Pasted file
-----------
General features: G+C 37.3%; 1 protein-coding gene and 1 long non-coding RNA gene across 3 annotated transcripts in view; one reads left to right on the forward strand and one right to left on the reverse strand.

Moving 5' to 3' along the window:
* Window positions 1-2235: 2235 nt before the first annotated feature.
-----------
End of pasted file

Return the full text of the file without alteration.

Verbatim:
General features: G+C 37.3%; 1 protein-coding gene and 1 long non-coding RNA gene across 3 annotated transcripts in view; one reads left to right on the forward strand and one right to left on the reverse strand.

Moving 5' to 3' along the window:
* Window positions 1-2235: 2235 nt before the first annotated feature.